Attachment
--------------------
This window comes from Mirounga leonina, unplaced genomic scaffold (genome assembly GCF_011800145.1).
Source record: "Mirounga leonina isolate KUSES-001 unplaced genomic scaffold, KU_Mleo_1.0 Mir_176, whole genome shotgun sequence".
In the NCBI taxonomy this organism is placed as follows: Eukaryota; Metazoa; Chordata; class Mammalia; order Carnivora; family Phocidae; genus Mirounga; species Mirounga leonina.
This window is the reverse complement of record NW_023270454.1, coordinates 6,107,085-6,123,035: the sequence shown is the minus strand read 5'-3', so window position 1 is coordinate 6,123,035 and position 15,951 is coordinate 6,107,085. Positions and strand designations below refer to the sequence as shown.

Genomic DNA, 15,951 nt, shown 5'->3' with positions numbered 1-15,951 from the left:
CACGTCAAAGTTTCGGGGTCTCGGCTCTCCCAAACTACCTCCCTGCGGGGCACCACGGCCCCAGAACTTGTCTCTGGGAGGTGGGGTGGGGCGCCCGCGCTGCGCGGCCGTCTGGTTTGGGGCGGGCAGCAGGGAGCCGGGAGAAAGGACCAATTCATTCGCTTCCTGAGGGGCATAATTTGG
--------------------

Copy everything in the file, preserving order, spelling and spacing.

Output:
This window comes from Mirounga leonina, unplaced genomic scaffold (genome assembly GCF_011800145.1).
Source record: "Mirounga leonina isolate KUSES-001 unplaced genomic scaffold, KU_Mleo_1.0 Mir_176, whole genome shotgun sequence".
In the NCBI taxonomy this organism is placed as follows: Eukaryota; Metazoa; Chordata; class Mammalia; order Carnivora; family Phocidae; genus Mirounga; species Mirounga leonina.
This window is the reverse complement of record NW_023270454.1, coordinates 6,107,085-6,123,035: the sequence shown is the minus strand read 5'-3', so window position 1 is coordinate 6,123,035 and position 15,951 is coordinate 6,107,085. Positions and strand designations below refer to the sequence as shown.

Genomic DNA, 15,951 nt, shown 5'->3' with positions numbered 1-15,951 from the left:
CACGTCAAAGTTTCGGGGTCTCGGCTCTCCCAAACTACCTCCCTGCGGGGCACCACGGCCCCAGAACTTGTCTCTGGGAGGTGGGGTGGGGCGCCCGCGCTGCGCGGCCGTCTGGTTTGGGGCGGGCAGCAGGGAGCCGGGAGAAAGGACCAATTCATTCGCTTCCTGAGGGGCATAATTTGG